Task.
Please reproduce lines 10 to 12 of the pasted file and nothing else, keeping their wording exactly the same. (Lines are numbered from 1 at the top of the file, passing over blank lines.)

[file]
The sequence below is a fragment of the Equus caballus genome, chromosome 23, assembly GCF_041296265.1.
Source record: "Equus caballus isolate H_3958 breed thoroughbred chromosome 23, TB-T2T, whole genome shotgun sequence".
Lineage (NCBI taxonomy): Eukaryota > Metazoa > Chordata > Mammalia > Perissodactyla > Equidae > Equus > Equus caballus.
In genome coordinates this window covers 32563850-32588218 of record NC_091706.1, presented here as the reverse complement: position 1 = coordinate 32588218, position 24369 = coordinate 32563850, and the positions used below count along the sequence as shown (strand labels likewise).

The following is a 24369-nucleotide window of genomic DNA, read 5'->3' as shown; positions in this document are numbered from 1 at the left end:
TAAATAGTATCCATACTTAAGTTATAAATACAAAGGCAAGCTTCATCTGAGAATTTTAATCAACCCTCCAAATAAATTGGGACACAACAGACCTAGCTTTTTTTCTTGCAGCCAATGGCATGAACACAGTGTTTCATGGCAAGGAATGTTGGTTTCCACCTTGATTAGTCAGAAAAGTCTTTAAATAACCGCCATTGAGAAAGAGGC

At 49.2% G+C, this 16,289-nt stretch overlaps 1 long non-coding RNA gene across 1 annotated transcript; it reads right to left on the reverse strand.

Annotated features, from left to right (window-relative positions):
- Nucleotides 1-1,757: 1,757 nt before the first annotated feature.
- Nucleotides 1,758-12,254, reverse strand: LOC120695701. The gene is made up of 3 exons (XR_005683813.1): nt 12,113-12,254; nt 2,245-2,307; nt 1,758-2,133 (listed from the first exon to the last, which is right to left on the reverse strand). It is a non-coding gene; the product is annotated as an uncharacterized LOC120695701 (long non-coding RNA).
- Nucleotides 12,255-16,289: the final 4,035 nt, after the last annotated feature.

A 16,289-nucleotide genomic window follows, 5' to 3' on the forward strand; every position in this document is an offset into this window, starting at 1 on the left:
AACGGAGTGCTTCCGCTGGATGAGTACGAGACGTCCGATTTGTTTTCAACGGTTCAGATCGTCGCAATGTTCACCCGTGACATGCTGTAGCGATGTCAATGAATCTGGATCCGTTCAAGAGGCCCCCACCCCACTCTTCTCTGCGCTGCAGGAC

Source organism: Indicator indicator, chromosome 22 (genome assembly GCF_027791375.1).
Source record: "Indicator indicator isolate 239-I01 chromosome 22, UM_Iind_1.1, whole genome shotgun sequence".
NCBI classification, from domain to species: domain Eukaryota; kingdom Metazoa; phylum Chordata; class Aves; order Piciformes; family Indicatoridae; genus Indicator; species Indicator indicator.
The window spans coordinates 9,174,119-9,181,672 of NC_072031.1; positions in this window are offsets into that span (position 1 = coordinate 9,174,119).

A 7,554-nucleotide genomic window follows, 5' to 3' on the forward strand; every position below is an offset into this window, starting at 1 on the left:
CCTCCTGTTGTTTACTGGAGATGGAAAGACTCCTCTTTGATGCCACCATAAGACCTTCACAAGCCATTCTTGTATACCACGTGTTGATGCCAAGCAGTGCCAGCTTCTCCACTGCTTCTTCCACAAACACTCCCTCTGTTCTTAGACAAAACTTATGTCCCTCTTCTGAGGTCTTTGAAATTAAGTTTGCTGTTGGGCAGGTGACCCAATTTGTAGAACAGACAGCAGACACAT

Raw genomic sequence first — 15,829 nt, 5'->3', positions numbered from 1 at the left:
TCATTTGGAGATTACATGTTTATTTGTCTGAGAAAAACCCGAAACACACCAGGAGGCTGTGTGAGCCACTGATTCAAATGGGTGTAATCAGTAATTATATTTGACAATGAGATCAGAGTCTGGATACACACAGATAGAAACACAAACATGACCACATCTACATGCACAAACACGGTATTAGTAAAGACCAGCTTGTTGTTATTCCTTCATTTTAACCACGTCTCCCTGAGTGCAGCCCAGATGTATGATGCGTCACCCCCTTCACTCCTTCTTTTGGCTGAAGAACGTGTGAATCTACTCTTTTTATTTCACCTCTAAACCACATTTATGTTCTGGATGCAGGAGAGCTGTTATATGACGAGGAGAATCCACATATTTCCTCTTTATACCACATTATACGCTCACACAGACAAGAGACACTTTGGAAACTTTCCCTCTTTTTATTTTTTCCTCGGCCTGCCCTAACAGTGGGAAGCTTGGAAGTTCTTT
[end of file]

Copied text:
- Nucleotides 1,758-12,254, reverse strand: LOC120695701. The gene is made up of 3 exons (XR_005683813.1): nt 12,113-12,254; nt 2,245-2,307; nt 1,758-2,133 (listed from the first exon to the last, which is right to left on the reverse strand). It is a non-coding gene; the product is annotated as an uncharacterized LOC120695701 (long non-coding RNA).
- Nucleotides 12,255-16,289: the final 4,035 nt, after the last annotated feature.

A 16,289-nucleotide genomic window follows, 5' to 3' on the forward strand; every position in this document is an offset into this window, starting at 1 on the left: